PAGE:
• Chain stores will pass on the costs to consumers and survive, maybe. Five hundred companies have filed for Chapter 11 since the pandemic began.
  • Shopping malls like the Pacific View Mall, where a retail tenant typically pays a Triple Net Lease (N-N-N),meaning the tenant pays the taxes.  In this instance, property owners will not pay the higher taxes, as the proponents would lead you to believe. Instead, store owners will pay the tax and pass that expense on to their customers with higher prices. If not, they will fail.
  • If you rent a self-storage unit, pay attention. The self-storage industry is very concerned about the effect on its business. The industry calls the tax disastrous. Who are the most frequent users of self-storage units? Renters!
  • Gas Stations. If you drive, Schools and Communities First Initiative will hurt you. Retail gas stations would see price hikes and closures. A quick review of gas stations for sale shows that the split roll will negatively impact many of them. Gas prices will go up accordingly.

Opponents to the Schools and Communities First Initiative

A list of the opponents to the Schools and Communities First Initiative includes the Howard Jarvis Taxpayers Association, the Ventura County Taxpayers Association, the California Taxpayers Association, the California Chamber of Commerce, the California Farm Bureau, the California Business Properties Association and the Western Manufactured Housing Communities Association.

schools and communities first image of willie brownWillie Brown, former San Francisco mayor and the longest-serving Speaker of the California Assembly, also opposes this measure and stated: “…that the Schools and Communities First Initiative will harm small businesses, especially minority-owned small businesses.”

David Kline, vice president of communications and research for the California Taxpayers Association in Sacramento, said, “The last thing this state needs is higher taxes, and especially a tax that would increase the cost of everything we buy in California.”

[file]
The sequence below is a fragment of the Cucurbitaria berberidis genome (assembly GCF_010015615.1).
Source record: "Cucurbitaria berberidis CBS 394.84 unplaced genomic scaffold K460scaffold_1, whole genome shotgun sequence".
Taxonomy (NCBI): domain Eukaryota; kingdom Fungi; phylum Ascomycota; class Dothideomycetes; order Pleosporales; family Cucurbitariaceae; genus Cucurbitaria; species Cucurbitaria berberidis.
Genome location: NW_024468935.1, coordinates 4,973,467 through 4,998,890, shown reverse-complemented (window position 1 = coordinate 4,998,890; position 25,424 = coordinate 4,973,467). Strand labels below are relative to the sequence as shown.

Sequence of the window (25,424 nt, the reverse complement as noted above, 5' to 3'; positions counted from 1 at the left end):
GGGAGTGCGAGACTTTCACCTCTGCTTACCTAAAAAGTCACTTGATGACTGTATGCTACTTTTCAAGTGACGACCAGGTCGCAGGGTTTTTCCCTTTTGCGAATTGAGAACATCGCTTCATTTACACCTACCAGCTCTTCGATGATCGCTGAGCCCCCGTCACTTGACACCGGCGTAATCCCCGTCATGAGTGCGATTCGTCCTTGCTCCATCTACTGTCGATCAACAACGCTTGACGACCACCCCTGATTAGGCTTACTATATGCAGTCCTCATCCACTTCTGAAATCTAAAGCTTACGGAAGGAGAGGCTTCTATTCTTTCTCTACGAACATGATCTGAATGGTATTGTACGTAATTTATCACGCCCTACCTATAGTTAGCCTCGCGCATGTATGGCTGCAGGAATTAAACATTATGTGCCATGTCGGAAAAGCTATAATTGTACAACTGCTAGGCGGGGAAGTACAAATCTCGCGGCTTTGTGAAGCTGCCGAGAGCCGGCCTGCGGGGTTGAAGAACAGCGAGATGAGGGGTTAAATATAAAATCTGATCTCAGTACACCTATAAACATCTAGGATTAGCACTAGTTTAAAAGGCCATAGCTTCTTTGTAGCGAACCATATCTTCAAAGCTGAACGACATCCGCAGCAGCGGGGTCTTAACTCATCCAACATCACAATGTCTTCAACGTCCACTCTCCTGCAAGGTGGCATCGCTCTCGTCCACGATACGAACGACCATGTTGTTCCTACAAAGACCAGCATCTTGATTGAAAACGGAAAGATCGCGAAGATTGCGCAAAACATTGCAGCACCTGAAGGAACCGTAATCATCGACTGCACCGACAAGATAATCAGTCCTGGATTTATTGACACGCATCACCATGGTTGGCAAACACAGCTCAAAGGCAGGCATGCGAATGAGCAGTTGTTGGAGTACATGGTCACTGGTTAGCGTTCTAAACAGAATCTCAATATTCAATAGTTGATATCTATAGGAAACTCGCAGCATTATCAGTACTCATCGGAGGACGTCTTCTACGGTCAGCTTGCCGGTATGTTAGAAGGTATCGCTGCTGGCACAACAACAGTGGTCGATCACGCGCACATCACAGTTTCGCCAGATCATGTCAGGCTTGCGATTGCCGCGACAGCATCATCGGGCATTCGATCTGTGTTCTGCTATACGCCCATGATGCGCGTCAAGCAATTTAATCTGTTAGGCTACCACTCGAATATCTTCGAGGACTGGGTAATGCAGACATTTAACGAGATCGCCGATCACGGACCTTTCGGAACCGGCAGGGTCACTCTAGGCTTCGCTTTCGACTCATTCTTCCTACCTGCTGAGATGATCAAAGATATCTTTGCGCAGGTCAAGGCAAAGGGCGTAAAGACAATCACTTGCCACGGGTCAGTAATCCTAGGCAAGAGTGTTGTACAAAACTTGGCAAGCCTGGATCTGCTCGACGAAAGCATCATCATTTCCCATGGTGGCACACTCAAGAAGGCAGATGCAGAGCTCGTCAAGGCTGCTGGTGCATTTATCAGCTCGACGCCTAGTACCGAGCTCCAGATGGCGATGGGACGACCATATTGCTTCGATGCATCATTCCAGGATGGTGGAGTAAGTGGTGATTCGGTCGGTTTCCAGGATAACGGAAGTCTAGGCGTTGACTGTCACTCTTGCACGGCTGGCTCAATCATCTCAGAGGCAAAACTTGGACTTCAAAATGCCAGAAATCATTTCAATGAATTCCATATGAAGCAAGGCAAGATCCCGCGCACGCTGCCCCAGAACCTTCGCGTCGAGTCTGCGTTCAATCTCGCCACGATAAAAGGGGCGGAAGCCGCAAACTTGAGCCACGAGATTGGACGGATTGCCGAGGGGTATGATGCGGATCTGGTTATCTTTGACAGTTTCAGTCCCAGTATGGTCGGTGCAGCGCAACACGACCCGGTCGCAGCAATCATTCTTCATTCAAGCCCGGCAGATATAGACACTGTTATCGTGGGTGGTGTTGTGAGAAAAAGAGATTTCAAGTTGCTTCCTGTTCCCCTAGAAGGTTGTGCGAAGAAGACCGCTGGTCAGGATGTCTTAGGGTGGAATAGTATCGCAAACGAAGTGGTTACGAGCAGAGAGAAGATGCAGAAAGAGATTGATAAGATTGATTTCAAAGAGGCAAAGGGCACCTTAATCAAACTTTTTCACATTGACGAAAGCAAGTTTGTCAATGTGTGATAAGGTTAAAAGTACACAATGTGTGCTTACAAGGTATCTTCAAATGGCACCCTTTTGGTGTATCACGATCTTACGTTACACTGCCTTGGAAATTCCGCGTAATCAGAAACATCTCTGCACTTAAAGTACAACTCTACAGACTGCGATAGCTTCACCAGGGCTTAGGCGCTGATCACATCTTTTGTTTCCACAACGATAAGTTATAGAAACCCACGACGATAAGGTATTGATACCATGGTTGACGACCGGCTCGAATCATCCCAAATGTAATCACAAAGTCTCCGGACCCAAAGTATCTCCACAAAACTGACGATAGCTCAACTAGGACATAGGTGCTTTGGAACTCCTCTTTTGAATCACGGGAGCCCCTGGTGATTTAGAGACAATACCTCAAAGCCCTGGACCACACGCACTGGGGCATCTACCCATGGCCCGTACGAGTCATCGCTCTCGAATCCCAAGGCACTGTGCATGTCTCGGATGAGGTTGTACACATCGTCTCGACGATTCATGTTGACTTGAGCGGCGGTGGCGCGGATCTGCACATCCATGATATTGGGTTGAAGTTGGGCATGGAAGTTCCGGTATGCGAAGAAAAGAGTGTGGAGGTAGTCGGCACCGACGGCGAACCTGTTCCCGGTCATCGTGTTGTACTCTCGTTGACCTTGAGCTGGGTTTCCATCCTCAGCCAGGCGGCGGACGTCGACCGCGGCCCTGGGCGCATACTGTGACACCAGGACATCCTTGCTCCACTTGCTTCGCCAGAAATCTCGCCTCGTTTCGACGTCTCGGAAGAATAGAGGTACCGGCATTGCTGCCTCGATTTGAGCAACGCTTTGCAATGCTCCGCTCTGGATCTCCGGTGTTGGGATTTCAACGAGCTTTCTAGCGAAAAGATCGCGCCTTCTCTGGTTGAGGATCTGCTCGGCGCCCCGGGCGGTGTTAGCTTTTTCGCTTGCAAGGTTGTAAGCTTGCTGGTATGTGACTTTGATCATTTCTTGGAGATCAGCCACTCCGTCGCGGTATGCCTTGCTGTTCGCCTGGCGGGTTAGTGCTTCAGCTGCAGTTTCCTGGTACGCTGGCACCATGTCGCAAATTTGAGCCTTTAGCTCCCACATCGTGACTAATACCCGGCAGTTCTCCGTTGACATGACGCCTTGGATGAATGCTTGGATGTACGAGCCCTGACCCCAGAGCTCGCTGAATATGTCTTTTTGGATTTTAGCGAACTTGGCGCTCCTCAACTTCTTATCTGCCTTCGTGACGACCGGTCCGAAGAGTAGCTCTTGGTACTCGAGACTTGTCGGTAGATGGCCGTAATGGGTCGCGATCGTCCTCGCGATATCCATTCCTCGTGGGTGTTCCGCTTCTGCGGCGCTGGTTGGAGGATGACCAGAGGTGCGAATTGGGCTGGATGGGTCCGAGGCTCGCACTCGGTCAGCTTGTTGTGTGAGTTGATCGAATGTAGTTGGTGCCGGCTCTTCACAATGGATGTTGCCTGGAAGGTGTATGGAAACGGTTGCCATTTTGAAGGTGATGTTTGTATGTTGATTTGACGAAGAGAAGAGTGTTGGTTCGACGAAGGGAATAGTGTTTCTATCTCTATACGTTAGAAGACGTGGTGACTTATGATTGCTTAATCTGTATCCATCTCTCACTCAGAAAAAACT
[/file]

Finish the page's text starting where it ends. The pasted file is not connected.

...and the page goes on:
The California Assessors’ Association (CAA) is also in opposition. Larry Stone, Santa Clara County’s assessor, said, “it is impossible to implement as written.”  CAA President Don Gaekle, the assessor for Stanislaus County, wrote in a letter to lawmakers, “Current local budgetary realities will make the implementation of the initiative extremely difficult.”

Editors Comments

The high cost of living in California would be pushed even higher by this massive tax increase. Passing the Schools And Communities First Initiative would hit every business in the state at the same time.

Don’t be fooled when “split roll” advocates say that it just hits businesses. When their costs go up, so do the prices you pay for goods and services.

The “split roll” would make California’s brick-and-mortar businesses increasingly uncompetitive with online companies based in other states where costs are far lower. It would also accelerate business flight out of California.

Advocates of a “split roll” say it merely closes a “loophole.” They maintain that voters never intended Proposition 13 to apply to commercial property, but this isn’t true.

California has had a single or “unified” roll, treating all property the same, since the 1800s! Proposition 13 didn’t change that.

The government employees charged with implementing the Schools And Communities First Initiative say the law is untenable as written. They would need extra appraisers and support staff to do what the law requires, thereby increasing the government’s cost and adding to California’s pension burden.

Taxes are already too high in California, yet the demand for more is unrelenting. Read past the Schools And Communities First name on the ballot. Look beyond the rhetoric to understand the real costs to you.

Learn Where Your City Councilmember Stands On The Schools and Communities First Initiative

Below you’ll find the photos of our current City Council. Click on any Councilmember’s photo and you’ll open your email program ready to write directly to that Councilmember.

Councilmembers Councilmembers